Lost channels on my converter box

IwantmyDTV

DTVUSA Jr. Member
#1
I have 2 RCA DTA800 converter boxes for two separate televisions. Both tvs have only indoor (rabbit ears) antennas.
I set both up several months ago, and went from having 2 very fuzzy channels, to 9 very clear channels. One of the local stations made the switch to digital on the 17th. I haven't received any of the 3 channels from that station since that day. I have unplugged, reset, rescanned numerous times, and adjusted the antenna many times, with no results.
My question is, why would I lose these channels now when my set-up passed all of the "are you ready for DTV" tests the station did prior to the switch.
And what can I do to get the channels again?
My zipcode is 63472. WGEM is the lost station/channels.

I've spoken to several people locally with the same complaint.
 
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#2
hate to break it to you, but those RCA DTA800 boxes are nothing short of crap. i had one that lasted two weeks and even then it barely pulled in a station and i blamed my antenna. these boxes are sold at Wal-mart and i tried three antennas in addition to the one on my roof and blamed that. when i tried another DTV converter it seemed to pick up all 15 channels, even though the RCA could barely pull in the local PBS station.
 

IwantmyDTV

DTVUSA Jr. Member
#3
I have no complaints about the convertor box itself. I still recieve the other 6 channels clearly. It's the channels that tested "ok" prior to the station's conversion that are now gone, that I'm upset about. Why would they be received one day and not the next?:confused:
 
#4
probably because they relocated to another band which means you need to rescan. if that doesn't work, it's possible they moved their transmitter or have constructed it in an area too far from you, sucks doesn't it? i'm missing KET now and the CW channel isn't going digital in my area, just in Madisonville, too far for me to get it.

The RCA boxes aren't good with weak signals, plus when they go out they have that annoying CD-skipping noise that's infuriating. the signal meter menu is also wonky and displays 0% when it's not 0% (you can tell since no beeping happens). there are boxes that can hold onto and/or lock onto weaker stations as low as 30%. the RCA won't work until it's well past halfway if you want a stable picture.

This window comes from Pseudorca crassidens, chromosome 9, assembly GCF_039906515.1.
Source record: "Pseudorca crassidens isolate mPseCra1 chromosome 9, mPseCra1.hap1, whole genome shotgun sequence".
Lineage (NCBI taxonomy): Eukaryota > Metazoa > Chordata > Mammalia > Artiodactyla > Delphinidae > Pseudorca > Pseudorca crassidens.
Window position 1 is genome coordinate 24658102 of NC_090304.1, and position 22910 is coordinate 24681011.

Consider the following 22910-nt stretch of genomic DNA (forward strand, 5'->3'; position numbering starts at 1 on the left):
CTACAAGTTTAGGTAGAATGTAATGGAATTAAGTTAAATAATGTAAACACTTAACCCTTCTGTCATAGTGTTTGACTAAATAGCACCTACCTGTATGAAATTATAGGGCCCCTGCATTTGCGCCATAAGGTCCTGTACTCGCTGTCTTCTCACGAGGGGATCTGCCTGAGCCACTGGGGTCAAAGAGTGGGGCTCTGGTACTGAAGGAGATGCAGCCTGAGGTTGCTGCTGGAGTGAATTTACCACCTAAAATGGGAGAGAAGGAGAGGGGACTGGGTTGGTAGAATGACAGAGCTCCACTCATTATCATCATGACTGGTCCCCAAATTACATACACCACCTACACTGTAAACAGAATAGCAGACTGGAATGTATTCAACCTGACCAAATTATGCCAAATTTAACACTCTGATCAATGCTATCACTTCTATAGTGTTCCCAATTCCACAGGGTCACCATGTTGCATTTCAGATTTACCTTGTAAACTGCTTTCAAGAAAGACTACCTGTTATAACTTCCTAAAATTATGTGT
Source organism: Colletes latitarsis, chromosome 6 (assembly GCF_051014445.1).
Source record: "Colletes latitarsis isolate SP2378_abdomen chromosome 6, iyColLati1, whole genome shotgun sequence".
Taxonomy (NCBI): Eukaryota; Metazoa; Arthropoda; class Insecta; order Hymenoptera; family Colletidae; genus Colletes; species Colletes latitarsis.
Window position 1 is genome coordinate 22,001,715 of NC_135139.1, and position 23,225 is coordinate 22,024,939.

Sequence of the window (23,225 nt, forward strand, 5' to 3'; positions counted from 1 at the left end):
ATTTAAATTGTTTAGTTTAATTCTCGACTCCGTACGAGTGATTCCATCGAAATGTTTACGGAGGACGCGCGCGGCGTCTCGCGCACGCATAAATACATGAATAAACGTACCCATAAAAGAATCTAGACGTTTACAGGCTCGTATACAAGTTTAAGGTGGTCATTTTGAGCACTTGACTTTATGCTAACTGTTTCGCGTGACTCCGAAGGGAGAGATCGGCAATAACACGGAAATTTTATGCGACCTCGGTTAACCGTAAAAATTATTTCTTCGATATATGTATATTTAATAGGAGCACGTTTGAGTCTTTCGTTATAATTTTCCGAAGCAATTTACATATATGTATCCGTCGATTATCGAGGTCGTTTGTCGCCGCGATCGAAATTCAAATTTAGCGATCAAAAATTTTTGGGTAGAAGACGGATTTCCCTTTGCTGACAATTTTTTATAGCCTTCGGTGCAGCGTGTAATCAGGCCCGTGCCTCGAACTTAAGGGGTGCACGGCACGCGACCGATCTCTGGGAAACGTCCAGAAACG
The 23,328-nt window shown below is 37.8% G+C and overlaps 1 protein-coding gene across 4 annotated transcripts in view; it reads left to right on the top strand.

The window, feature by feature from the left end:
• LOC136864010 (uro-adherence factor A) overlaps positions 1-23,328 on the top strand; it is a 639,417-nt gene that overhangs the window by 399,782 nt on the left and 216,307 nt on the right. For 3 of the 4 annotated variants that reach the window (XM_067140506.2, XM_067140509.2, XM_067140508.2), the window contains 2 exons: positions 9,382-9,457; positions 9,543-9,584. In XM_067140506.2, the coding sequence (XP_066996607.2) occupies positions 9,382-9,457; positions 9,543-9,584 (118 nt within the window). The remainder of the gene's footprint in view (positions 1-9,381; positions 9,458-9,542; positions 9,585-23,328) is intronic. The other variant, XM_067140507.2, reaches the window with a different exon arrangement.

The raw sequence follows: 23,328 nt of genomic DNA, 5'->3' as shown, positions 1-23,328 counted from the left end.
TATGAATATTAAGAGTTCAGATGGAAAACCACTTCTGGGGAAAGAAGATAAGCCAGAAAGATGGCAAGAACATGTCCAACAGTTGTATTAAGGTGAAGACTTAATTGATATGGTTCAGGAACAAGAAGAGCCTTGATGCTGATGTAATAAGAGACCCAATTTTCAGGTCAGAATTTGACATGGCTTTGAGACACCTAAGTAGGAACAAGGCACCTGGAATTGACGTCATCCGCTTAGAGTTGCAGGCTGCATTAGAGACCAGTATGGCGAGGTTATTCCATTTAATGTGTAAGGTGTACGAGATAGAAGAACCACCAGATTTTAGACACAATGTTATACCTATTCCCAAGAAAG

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TonyT

DTVUSA Member
#5
probably because they relocated to another band which means you need to rescan. if that doesn't work, it's possible they moved their transmitter or have constructed it in an area too far from you, sucks doesn't it? i'm missing KET now and the CW channel isn't going digital in my area, just in Madisonville, too far for me to get it.

The RCA boxes aren't good with weak signals, plus when they go out they have that annoying CD-skipping noise that's infuriating. the signal meter menu is also wonky and displays 0% when it's not 0% (you can tell since no beeping happens). there are boxes that can hold onto and/or lock onto weaker stations as low as 30%. the RCA won't work until it's well past halfway if you want a stable picture.
If they've relocated from VHF to UHF or vice versa, you'll need to do another auto channel scan. One of the many drawbacks to the digital transition.
 
#6
and also, if your antenna is only one way (VHF or UHF, and not both, or there's no 'halo' for UHF meaning simple rabbit ears) that won't pick up half your stations. i remember when using a coat hanger would guarantee perfect reception, but those days are done. although you can 'build' a UHF halo from one if you're skilled in electronics.

hehe i used to 'hack' pay cable back in the 'descrambler' days by wearing a foil suit and tying wires from that to the cable box back when, looked like crap but was watchable!
 
#8
I think it was parodied in Salute Your Shorts on nickelodeon. (they did it in the episode 'Budnick and Micheal fake being sick' and got Spanish TV)

Back in the late 1980s cable was through a set-top box like DTV converters are now, for your TV to support cable (back when TVs were not as they called it 'cable ready' meaning their tuners didn't support the signal and it would be 'scrambled') you rented a cable converter for a very similar reason you get a digital to analog box to view digital television.

The cable converter was also called a 'descrambler' for what it did, took the scrambled signal that would otherwise display on the TV and convert it to a format viewable by the TV and the person watching it.

'Pay Cable' was the term that was later replaced with Pay Per View or Premium content. any of the playboy/adult stuff, or movie channels, or sporting events were on pay cable and required a fee to use it. otherwise it'd just be scrambled (passed through the box itself in a manner similar to analog pass through). this made the V-Chip not even a required or thought of component as all other cable was family friendly then.

But if one was skilled enough to find a pay cable channel that kinda worked and kinda didn't (could sorta make out the picture) enough amps, foil, and spaceman suits tied to cable cords could 'hack' it where it would display in kinda reverse black and white video but still be watched and heard. this was before cable and satellite got sophisticated and didn't require a smart card or encryption yet. i was able to view some old Disney Channel Movies (back when the Disney Channel was a pay cable movie network only) and a good 5 minutes of Playboy before the channel became too scrambled to view even with the foil suit. i was only a child then so i got this impression of the playboy logo bunny being some neat-o cartoon channel, but found out the hard way. i was kinda glad it was only 5 minutes, i don't think mom appreciated me asking questions of what was going on.
 
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